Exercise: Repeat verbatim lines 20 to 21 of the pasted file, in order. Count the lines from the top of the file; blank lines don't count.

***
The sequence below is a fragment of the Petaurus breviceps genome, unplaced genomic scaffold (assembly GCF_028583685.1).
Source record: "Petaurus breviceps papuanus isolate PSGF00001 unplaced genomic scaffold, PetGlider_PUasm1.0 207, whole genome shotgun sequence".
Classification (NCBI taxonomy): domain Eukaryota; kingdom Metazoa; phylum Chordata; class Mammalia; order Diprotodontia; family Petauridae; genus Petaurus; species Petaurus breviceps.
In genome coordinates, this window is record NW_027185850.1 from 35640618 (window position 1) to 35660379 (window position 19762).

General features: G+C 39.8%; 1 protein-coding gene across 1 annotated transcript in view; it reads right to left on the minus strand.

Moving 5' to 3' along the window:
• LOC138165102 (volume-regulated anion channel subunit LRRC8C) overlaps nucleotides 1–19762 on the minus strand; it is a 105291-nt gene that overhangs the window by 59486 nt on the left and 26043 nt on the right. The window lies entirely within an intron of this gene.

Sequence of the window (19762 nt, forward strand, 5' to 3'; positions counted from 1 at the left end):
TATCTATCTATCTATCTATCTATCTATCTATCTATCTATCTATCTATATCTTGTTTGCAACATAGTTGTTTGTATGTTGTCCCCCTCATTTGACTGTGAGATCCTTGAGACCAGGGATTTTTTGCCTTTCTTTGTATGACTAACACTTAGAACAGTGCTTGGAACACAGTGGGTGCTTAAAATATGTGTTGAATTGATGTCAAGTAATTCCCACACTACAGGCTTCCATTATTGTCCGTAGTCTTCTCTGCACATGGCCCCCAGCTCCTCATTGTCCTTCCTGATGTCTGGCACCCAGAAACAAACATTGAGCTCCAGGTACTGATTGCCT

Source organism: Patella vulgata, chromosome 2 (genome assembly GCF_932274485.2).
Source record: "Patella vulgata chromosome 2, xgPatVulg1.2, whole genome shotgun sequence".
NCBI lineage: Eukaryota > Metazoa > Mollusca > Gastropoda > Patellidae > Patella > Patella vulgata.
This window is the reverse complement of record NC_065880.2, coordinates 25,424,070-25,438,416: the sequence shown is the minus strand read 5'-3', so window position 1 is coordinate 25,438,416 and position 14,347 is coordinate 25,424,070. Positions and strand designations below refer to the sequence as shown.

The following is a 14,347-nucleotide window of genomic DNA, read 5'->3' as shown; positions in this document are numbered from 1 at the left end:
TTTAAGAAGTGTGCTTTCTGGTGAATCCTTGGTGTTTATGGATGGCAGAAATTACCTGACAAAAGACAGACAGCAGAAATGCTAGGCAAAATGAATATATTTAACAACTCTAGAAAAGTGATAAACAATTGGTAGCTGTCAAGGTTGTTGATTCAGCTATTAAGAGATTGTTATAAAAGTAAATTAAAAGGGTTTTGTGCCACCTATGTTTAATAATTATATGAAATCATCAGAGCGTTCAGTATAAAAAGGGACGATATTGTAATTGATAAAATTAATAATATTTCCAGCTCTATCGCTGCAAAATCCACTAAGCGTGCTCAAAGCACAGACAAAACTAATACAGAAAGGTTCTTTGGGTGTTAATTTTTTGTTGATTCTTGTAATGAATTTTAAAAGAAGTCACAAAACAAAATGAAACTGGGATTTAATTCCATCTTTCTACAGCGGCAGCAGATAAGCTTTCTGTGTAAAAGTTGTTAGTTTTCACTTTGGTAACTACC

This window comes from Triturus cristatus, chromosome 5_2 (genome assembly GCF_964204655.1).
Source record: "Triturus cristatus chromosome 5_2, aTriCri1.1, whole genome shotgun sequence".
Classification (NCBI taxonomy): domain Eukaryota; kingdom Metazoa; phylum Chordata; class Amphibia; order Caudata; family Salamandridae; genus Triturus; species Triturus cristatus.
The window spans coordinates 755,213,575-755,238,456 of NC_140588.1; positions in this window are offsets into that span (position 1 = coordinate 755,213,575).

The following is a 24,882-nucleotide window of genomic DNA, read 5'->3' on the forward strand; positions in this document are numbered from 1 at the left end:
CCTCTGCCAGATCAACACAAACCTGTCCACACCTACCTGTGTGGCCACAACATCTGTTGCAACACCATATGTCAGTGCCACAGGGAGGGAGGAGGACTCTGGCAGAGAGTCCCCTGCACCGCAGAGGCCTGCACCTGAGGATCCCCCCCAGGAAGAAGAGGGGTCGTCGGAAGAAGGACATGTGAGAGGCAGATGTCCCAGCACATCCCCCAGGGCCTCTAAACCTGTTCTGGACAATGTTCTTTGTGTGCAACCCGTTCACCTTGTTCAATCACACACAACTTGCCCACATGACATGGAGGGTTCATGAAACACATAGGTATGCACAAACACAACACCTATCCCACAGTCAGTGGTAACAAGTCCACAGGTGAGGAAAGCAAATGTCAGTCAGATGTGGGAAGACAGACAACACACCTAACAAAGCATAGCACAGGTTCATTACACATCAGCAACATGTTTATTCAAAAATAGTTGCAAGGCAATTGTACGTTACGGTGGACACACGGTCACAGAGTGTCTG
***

The following is a 24,882-nucleotide window of genomic DNA, read 5'->3' on the forward strand; positions in this document are numbered from 1 at the left end:
CCTCTGCCAGATCAACACAAACCTGTCCACACCTACCTGTGTGGCCACAACATCTGTTGCAACACCATATGTCAGTGCCACAGGGAGGGAGGAGGACTCTGGCAGAGAGTCCCCTGCACCGCAGAGGCCTGCACCTGAGGATCCCCCCCAGGAAGAAGAGGGGTCGTCGGAAGAAGGACATGTGAGAGGCAGATGTCCCAGCACATCCCCCAGGGCCTCTAAACCTGTTCTGGACAATGTTCTTTGTGTGCAACCCGTTCACCTTGTTCAATCACACACAACTTGCCCACATGACATGGAGGGTTCATGAAACACATAGGTATGCACAAACACAACACCTATCCCACAGTCAGTGGTAACAAGTCCACAGGTGAGGAAAGCAAATGTCAGTCAGATGTGGGAAGACAGACAACACACCTAACAAAGCATAGCACAGGTTCATTACACATCAGCAACATGTTTATTCAAAAATAGTTGCAAGGCAATTGTACGTTACGGTGGACACACGGTCACAGAGTGTCTG